They did reference Uncle Ben briefly, actually. Not by name, but Peter said something along the lines that he couldn’t hurt Aunt May after all that had happened (with Uncle Ben’s death). Obviously not a really strong reference in regards to how Peter has developed since then but still a reference nonetheless. Plus, we see Peter taking responsibility for his mistakes in “Homecoming”, even saying (after the ferry incident) that he messed up, a trait we know Uncle Ben taught him before he died. The writers might not have mentioned Uncle Ben directly, but we see how his legacy lives on in Peter as he tries (and fails sometimes) to ensure that he’s making responsible choices throughout the film (while seeming to fail most of the movie, he shows the audience that he has grown with the choice he makes at the end while talking to Tony).

    • Andrew McMahon

      Uncle Ben death is Spider-Man’s equivalent to The Wayne Family’s death in Crime Alley. It’s been done so often it’s redundant and unnecessary. I prefer the show, don’t tell way of doing things in Homecoming, mentioning that May was hurting and showing as much when she confronts Peter after the Ferry incident. Most movies, even Marvel, rely far to much on exposition and monologuing to get their point across and it’s so lazy.

  • Valicore Cg

    I will admit the movie was bad compared to others and a bit by itself, besides the fact you also missed how they make mentions that Aunt May is hot (that was painful to watch) and even the fact that Tony never gave a manual to the suit even at the start. Also something important is how there is a F*CKING ‘KILL FEATURE’ ON THE SUIT! What the hell was that? Why would you put that on something and give it to a kid? WHY!?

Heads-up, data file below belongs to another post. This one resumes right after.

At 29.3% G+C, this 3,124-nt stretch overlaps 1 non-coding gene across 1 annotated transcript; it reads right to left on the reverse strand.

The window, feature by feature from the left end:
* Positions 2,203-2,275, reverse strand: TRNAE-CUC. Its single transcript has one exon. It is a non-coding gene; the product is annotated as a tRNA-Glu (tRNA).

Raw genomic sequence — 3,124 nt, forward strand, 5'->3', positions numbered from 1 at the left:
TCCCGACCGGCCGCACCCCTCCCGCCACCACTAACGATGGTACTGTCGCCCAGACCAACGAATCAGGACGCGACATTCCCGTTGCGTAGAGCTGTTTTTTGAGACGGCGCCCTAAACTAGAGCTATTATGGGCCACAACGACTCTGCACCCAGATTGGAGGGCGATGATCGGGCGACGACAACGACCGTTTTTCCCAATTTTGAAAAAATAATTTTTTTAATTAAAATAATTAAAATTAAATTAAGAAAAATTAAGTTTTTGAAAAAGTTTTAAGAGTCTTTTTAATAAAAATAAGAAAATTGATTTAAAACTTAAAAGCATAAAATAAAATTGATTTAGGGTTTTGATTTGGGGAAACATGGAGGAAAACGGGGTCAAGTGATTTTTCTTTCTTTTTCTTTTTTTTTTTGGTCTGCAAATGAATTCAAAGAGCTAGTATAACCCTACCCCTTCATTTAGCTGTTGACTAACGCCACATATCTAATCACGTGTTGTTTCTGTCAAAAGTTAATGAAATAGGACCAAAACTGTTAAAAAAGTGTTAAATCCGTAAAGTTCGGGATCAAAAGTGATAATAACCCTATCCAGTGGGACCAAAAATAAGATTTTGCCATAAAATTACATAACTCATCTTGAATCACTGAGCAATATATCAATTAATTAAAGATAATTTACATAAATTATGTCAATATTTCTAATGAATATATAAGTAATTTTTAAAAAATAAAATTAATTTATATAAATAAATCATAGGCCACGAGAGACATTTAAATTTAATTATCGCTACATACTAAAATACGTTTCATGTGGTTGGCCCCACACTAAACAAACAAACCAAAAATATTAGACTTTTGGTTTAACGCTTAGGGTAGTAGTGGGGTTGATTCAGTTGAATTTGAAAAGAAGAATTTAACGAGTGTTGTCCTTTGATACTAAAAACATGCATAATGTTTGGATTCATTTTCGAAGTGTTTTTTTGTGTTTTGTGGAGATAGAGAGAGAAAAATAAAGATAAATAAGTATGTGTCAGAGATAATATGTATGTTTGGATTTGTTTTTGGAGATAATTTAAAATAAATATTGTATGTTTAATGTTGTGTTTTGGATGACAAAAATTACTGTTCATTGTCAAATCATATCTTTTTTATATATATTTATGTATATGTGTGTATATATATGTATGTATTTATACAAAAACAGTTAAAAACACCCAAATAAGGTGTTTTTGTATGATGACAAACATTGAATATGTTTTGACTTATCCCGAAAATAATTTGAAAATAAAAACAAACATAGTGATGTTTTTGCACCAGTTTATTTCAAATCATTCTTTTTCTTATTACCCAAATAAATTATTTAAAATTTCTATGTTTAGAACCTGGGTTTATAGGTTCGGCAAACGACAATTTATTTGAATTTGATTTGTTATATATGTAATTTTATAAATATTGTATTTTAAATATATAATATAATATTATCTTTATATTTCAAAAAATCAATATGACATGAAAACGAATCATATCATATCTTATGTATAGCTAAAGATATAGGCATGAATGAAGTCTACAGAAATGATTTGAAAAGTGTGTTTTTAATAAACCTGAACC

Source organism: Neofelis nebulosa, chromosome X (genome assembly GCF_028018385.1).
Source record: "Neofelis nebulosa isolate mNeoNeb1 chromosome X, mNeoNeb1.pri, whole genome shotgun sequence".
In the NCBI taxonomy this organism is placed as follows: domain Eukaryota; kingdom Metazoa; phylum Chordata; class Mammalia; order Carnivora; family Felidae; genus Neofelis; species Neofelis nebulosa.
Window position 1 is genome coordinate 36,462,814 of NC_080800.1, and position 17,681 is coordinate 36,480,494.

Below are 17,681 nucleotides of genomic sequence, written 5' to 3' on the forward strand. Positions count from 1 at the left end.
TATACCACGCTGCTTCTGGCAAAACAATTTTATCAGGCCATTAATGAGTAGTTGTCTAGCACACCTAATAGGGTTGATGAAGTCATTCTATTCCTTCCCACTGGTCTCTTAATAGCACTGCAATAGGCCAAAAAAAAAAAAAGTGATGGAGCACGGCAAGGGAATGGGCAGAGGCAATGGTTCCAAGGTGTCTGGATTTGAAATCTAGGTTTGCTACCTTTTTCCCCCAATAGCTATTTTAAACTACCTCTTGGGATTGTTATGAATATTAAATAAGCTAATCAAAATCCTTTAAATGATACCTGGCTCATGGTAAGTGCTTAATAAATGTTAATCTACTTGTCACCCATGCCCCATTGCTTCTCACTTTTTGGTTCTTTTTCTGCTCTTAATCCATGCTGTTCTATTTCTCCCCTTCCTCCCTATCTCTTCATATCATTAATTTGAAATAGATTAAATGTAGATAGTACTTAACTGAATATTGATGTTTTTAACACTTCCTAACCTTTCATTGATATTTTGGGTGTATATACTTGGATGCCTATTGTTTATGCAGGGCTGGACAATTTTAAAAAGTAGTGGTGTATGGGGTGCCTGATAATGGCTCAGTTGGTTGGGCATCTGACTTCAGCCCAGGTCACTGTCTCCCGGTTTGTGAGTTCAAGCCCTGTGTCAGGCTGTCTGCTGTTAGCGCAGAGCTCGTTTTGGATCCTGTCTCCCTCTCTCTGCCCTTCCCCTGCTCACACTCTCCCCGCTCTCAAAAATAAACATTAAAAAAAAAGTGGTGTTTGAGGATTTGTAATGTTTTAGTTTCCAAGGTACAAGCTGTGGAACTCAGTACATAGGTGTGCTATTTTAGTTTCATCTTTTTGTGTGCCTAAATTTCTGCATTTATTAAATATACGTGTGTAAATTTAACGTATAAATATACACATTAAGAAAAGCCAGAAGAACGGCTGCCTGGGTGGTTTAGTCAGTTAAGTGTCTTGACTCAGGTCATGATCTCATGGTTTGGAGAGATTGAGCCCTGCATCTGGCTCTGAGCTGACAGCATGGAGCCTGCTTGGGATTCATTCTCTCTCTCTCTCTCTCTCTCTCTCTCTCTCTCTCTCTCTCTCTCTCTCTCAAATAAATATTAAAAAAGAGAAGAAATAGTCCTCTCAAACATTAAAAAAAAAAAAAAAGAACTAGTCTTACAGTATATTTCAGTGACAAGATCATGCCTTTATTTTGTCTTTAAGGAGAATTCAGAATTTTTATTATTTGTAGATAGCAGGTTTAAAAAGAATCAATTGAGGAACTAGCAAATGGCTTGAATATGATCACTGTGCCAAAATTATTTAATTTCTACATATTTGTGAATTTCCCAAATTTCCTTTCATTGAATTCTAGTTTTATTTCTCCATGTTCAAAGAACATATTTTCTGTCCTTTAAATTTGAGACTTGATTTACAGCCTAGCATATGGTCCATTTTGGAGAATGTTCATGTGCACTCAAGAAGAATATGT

• Ralph Uy

      I would agree with you, however, you missed the whole point that Ned hacked the training wheel functions. Were you even paying attention?

      • Valicore Cg

        I never went against the whole training wheel functions. I meant how Peter didn’t know much about the suit before not knowing about the training wheel functions at all or like the parachute function that almost killed him and the self-heating functions that Tony told him after. It just seems that when you give something that advanced with that much tech in it, you should give the person the basics so they don’t hurt anyone or even themselves with it. The whole ‘Kill Feature’ seems a little extreme for a kid, with or without the training wheels. Also it begs the question, “What do you expect Spider-man to fight and kill?”

        • Ralph Uy

          Except the kill function came about after the training wheels were disabled, and you specifically mention the kill function, not the parachute. MCU Tony Stark, isn’t exactly the most ideal human being, on top of probably being ultra busy. So he probably wouldn’t be able to give him the time to actually mentor the kid. So he gave Peter a suit that would help him advance his abilities, for him to discover, and also via his tech, keep tabs on his abilities and progress. That’s just the TS way, as flawed as he is.

          • Valicore Cg

            I admit that, especially after Tony made Ultron. It just seems strange how for this really advanced suit with an AI built-in has something like a ‘Kill Feature’ for Spider-man which we all know is strong enough to lift a building and has high intelligence so it wouldn’t be hard for him to actually kill someone.

  • John Tyler

    “Pepper Potts (Gwyneth Paltrow) also has a shoe-horned cameo. I guess her and Tony are now engaged. Don’t know why they bothered breaking them up in Civil War if they were just gonna get engaged here but whatever.”

    No, in Civil War, Tony said he and Pepper were on a break, as in taking some time apart. Taking a break and breaking up are not the same thing.